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Re: Password leaks are security holes

A. Dreyer un jour écrivit:
On Thu, 28 Aug 2008, Johan Walles wrote:

Anyway root already has the capability to view passwords
(i.e. by installing alternate login programs, sniffing tty, ...)

That's obviously true, but that doesn't cover the case when logs are copied to a second system with sysadmins that doesn't have access to the first server. And if someone use the standard 514 syslog port instead of using an SSL tunnel or the newer syslog-tls on port 601, well you get cleartext password on the wire (yes, people sometime make stupid mistakes).

Personally, I would prefer never to see password stored in clear text anywhere, whatever the file permissions are. And If I really want to still see them, I certainly won't complain if all I have to do is make a small change to the default configuration file, telling the system that I know what I am doing.

That doesn't mean Debian should *help* root doing that in a default
install.  Security by default, anybody?

I think that everybody agrees that the default behaviour should be the most secure for most people, unless we have a very good reason to do otherwise. What some doesn't agree on is what is the most secure behaviour.

I can see a point in logging *valid* usernames.  Logging invalid
usernames (which aren't unlikely to actually be passwords) is a
security risk.

And you do you figure out if you are under attack?

Many failed connections, usually from the same IP with a few existing account in the lot, usually completelly unrelated account names (so easy to differentiate from someone that forgot the exact spelling of his/her account name).

Realistically, there is very few cases were seeing the non existent account names is essential to detect an attack, and even when that happens, I am not sure that you would always realize that you are attacked.

The very few companies that follows well enought their logs to be able to detect more attacks by allowing logging what is potentially a password are probably willing to change their configuration anyway.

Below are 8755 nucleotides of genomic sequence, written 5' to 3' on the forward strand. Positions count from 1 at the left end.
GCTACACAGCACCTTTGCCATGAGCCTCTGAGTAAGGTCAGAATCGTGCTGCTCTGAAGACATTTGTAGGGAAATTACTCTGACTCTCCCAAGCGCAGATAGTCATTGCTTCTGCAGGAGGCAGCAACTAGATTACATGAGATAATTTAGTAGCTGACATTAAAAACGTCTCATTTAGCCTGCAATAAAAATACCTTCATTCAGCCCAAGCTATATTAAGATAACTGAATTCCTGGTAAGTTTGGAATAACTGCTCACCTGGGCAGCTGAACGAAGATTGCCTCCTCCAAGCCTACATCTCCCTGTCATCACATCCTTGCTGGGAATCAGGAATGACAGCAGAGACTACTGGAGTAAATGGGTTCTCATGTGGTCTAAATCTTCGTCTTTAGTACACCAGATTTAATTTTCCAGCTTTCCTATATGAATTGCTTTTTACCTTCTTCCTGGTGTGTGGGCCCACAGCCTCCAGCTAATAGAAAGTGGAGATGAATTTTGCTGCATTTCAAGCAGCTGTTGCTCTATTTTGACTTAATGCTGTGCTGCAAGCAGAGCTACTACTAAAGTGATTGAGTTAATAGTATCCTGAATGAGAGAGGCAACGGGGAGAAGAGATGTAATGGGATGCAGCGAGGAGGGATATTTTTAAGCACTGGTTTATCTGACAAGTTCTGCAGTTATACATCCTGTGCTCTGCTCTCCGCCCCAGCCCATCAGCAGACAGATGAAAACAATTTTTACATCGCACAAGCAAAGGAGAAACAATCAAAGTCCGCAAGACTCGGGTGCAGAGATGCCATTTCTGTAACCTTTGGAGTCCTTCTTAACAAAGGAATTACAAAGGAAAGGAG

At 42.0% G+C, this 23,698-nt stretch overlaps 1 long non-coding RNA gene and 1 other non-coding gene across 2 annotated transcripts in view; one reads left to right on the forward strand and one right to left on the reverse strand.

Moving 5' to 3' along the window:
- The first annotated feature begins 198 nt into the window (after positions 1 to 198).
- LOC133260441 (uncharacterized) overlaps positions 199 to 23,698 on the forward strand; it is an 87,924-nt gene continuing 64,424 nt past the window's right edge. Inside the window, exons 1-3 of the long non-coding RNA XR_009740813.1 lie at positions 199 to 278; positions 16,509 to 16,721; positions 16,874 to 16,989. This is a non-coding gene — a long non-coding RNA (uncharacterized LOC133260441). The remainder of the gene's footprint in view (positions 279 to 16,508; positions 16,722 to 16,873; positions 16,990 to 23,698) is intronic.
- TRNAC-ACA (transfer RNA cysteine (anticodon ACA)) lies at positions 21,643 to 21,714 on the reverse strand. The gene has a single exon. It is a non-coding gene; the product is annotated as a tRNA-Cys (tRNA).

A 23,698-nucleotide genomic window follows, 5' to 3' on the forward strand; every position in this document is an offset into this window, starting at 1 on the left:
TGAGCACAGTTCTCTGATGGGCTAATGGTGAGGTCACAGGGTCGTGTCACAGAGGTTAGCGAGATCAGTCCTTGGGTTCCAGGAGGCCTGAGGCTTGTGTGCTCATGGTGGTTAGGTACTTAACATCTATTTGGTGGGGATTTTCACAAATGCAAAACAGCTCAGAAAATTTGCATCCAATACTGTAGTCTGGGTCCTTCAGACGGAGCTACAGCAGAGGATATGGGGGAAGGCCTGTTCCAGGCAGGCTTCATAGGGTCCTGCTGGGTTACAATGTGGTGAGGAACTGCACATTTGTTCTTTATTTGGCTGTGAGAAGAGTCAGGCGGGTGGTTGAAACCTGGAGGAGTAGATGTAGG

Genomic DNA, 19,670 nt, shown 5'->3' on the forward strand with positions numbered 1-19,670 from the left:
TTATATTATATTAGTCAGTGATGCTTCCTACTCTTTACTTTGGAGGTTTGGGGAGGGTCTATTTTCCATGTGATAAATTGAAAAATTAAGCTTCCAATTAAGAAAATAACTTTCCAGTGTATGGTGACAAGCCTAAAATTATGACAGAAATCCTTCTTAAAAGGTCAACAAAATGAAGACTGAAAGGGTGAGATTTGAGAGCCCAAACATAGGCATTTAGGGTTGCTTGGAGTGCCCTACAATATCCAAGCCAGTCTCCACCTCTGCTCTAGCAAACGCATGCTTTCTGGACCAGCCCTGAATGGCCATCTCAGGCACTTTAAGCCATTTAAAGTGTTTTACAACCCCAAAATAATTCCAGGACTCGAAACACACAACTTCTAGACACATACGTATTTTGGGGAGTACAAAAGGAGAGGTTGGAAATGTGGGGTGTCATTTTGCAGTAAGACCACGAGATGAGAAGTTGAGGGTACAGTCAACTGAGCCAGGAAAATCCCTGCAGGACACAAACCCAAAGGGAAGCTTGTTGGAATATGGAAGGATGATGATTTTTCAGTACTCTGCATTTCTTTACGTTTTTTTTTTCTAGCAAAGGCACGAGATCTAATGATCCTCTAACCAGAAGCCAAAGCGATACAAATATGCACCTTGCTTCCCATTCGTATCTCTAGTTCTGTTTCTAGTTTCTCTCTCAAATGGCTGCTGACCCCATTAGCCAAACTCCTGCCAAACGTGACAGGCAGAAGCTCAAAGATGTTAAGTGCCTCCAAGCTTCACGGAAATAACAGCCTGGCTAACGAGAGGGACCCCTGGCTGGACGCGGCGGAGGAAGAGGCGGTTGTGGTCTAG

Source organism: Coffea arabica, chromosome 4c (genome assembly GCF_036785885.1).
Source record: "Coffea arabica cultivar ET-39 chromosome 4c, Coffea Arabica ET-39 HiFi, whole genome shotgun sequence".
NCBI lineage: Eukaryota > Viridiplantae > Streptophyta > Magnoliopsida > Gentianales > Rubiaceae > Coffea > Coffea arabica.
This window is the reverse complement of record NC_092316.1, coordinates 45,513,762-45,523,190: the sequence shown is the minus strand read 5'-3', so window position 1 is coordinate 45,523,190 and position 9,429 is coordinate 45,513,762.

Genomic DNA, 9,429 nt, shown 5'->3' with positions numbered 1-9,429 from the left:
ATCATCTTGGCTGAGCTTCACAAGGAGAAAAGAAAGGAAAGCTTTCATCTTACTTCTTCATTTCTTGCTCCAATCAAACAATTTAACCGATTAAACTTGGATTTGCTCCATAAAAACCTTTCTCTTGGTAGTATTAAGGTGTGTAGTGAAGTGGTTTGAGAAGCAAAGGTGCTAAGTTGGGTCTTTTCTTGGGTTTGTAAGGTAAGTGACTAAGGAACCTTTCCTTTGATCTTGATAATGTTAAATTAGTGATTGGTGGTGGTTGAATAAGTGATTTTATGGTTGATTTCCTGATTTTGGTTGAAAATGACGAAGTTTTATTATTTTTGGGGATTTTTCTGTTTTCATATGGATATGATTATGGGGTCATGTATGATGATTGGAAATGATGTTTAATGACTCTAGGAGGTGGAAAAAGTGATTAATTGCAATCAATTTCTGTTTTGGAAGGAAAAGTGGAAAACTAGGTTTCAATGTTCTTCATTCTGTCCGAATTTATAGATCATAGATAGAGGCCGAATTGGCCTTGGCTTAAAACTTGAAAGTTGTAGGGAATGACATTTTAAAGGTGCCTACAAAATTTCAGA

For most people, writting "unknown account" is a better security practice.

When I see that someone is obviously trying "default" system usernames
I know there is an attack going on, if I only see that there have been
10 invalid login requests this could also be the CEO coming back from
his 2 month vacation...

Would he types in 10 times in a row his password instead of his username? I don't believe It.

If he just try to remember his password, then you will see 10 failed login attempt to his account before succeding or requesting a new password. If he tries to remember his username, then It is usually very easy to differentiate that from a real attack, even without seeing the username.

Common sense:
If you have accidentally typed in your password on the login prompt,
login immediately and change the password!
We shouldn't encourage people to continue using possibly compromised
passwords. If they compromise it, they are responsible to change it
immediately or to get the account locked!!

They usually don't even understand that their password is potentially compromised. And if the password is not put in a log files, and that nobody saw their screen, they are actually right, which is good.

And even if they know, most will hate to have to learn a new password, and avoid changing It if they can.

This should be in your (computer use) company policy.

A company policy that most people won't follows anyway. Just like asking people to use different password for each account. And if you configure the system to prevent them from using similar password for each account, or one similar to a past password, or if they are forced to change their password too often (possibly because they sometime put their password in the user field) then they start writting down the password somewhere they think nobody will find It, even if It is forbiden by policy.

  Policy won't change human nature, sorry.

Simon Valiquette

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